Spend time with inspiring people that energize you. Make friends who are more encouraging than they are hard on you. If you replace any perfectionistic tendencies you may have with more realistic ones then that compassion that you will be extending to yourself will carry over into how you search for partners.
3. Reserve Judgment When Someone Exhibits A “Deal Breaker” Trait
There are likely a few things that you have always told yourself are absolute deal breakers for you when it comes to finding a partner for yourself.
A lot of them are probably totally legitimate (displaying dishonesty, a quick temper, or cruelty), but others… not so much. If you lose interest on a first date because your new acquaintance says one negative thing (maybe they were nervous or trying to be ironic), or forgot to clean under their finger nails, then you might need to give people a bit more of a chance.
Maybe you have things that you tell yourself are essential traits, but in reality they’re just things that you like the end result of. The missing trait need not be a deal breaker if reframed.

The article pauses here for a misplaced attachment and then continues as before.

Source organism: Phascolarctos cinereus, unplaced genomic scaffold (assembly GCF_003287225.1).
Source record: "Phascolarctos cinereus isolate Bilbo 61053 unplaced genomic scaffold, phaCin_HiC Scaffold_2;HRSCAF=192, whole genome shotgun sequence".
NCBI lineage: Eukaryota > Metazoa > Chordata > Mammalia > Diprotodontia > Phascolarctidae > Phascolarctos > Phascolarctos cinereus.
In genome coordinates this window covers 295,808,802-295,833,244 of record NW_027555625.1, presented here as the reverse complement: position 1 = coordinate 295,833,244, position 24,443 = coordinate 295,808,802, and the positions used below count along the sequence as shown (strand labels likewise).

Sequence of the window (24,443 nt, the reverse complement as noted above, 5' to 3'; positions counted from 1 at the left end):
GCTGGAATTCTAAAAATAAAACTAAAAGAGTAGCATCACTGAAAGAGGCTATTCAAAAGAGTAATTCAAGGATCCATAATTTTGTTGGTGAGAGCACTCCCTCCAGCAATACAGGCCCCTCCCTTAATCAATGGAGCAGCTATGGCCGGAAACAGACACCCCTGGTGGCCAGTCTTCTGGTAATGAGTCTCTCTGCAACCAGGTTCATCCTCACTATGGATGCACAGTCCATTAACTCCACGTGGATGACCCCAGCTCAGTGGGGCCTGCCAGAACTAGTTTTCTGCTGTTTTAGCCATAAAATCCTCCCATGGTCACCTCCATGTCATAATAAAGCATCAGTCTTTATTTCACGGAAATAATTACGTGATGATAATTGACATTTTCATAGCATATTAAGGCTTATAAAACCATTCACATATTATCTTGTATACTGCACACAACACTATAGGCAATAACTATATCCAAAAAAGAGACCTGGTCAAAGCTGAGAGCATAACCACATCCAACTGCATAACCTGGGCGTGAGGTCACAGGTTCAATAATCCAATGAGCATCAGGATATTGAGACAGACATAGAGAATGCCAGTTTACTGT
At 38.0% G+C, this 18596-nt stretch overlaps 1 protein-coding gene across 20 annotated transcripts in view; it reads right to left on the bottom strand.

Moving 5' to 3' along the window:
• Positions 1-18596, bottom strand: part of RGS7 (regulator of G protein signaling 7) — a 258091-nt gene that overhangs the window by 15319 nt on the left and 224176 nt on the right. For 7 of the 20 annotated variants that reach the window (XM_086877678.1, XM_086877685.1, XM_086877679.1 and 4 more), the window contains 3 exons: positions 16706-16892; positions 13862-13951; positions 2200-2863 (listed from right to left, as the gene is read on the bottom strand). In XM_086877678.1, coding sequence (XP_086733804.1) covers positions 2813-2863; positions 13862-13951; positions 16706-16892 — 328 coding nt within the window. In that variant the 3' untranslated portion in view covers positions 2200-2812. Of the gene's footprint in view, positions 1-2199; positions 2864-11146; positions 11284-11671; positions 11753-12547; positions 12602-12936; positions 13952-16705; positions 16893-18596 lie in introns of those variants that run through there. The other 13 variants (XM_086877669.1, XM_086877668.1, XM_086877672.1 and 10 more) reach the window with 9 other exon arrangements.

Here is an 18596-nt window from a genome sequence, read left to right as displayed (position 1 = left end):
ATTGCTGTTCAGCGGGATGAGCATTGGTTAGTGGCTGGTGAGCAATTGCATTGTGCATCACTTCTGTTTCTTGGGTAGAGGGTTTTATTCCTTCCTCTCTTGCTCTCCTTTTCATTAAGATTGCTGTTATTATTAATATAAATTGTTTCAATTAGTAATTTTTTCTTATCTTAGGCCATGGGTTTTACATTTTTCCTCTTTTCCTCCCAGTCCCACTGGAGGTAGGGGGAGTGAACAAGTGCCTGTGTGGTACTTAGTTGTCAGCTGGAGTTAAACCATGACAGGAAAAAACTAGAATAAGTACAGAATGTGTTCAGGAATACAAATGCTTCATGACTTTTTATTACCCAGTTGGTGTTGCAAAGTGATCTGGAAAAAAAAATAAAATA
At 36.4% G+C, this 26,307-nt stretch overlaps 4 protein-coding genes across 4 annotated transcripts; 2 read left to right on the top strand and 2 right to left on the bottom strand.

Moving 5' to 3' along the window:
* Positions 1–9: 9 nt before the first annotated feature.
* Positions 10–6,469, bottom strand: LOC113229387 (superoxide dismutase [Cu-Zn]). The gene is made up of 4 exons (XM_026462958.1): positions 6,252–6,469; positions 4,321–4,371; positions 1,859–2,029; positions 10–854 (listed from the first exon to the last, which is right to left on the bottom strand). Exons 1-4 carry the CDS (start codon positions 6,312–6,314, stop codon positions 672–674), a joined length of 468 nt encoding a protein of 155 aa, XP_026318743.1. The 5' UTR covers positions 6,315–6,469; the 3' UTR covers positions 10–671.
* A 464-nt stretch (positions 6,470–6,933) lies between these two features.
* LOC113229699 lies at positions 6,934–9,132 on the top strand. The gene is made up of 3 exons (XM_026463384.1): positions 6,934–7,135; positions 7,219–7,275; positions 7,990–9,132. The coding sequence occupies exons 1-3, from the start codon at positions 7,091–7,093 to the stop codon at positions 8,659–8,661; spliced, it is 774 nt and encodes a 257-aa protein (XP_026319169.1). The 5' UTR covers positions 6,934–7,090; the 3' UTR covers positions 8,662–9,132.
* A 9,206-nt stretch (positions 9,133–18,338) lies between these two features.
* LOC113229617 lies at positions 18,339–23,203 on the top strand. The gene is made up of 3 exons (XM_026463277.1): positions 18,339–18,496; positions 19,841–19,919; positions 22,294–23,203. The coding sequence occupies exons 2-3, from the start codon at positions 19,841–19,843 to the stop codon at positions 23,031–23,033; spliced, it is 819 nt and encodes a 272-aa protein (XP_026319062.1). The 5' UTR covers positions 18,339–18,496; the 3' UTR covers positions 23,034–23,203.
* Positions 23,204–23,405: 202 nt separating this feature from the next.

Do you actually need someone who is taller than you, or do you just like the end result of feeling protected?
Do you really need your partner to be university educated, or do you just value deep, stimulating conversation?
Do you really need someone with a minimum of 10 stamps in their passport, or do you simply want a partner with a sense of adventure?
Question the reasons behind your standards and you might be able to see yourself (and your future spouse) with a lot more clarity.
There Is A Huge Difference Between Settling And Being Realistic
There is a difference between searching for your ideal partner, and searching for a unicorn. Recognize your patterns, acknowledge them when they arise, and see the person across from you as they are, not as their resume suggests.
You’ve got this! I believe in you.